On the next screen, assign the user to the before created group “kms_group”.

User creation permissions - image by author
User creation permissions – image by author

Finally download the user credentials and finish the user creation.

User creation credentials - image by author
User creation credentials – image by author

Redo the process with another user named “kms_user”!

Create a CMK Key

Continue by navigating to the Key Management Service and select “Customer-managed keys” on the navigation panel on the left. Then create a new CMK key by hitting “Create key”.

CMK dashboard - image by author
CMK dashboard – image by author

You can leave the default configuration and click on “Next”.

CMK creation - image by author
CMK creation – image by author

Now name the CMK on the Alias text field with “kms_tutorial” and click again on “Next”.

CMK alias - image by author
CMK alias – image by author

On the next screen you have to select your KMS administrator, select user “kms_admin” which you have created before.

CMK admin - image by author
CMK admin – image by author

And select the second created user “kms_user” as a KMS user.

CMK user - image by author
CMK user – image by author

You should be navigated back to the dashboard where you see your newly created CMK.

CMK creation successful - image by author
CMK creation successful – image by author

Create an EC2 Instance

As you are encrypting data stored in an EC2 instance, go on and create a new one. Follow along the instructions from this article if you need some guidance.

https://awstip.com/aws-ec2-instance-b17adefba89c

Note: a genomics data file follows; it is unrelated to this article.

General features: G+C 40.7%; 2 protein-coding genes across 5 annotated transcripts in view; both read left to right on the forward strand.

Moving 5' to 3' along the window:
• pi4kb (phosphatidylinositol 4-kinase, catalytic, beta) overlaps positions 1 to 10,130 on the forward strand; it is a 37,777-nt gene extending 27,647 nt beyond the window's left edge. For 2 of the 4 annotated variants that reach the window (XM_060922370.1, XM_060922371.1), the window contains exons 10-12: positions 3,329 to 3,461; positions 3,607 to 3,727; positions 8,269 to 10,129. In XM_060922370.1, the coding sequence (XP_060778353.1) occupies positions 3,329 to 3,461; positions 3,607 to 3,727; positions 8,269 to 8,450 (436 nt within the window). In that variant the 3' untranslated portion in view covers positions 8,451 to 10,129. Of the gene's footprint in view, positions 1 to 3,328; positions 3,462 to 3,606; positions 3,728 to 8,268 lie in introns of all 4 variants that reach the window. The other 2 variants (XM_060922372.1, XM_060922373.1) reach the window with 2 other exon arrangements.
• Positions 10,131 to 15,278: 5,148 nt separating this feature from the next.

If done so, SSH into your newly created server!

EC2 ssh connection - image by author
EC2 ssh connection – image by author

Encrypting & Decrypting Data with CMK

Finally you can start to use KMS. First, you are gonna to need some data, so create a file called “kms_text.txt” with the following command:

nano kms_text.txt

And insert some dummy data like “Hello World!”. Then close the file with CMD + x and hit y to save it.

Assign the user credentials of the before created user “kms_user” on AWS cli and select your target region.

aws config

And finally encrypt the file “kms_text.txt” with a base64 encryption with the following command:

aws kms encrypt --key-id <your-key-id> --plaintext fileb://kms_text.txt --output text --query CiphertextBlob | base64 --decode > encryptedsecret.txt

Make sure to replace <your-key-id> with the CMK id which you can find in the AWS Console at Key Management Service.

CMK id - image by author
CMK id – image by author

If the command was successful, you should see a new file called encryptedsecret.txt. If you look at it’s content, you should see some weird looking symbols which means the file got encrypted.

KMS encryption commands - image by author
KMS encryption commands – image by author

For decrypting the file again just use the following command:

aws kms decrypt --ciphertext-blob fileb://encryptedsecret.txt --output text --query Plaintext | base64 --decode > decryptedsecret.txt

This will create another file which is called decryptedsecret.txt and it contains the content of the origin file. Go ahead and have a look!

CMK decryption commands - image by author
CMK decryption commands – image by author

Awesome! You are now able to create a CMK key and use it to encrypt or decrypt data. If this article was helpful, please leave a like and if you want to stay updated for more upcoming articles consider to follow my blog. Cheers!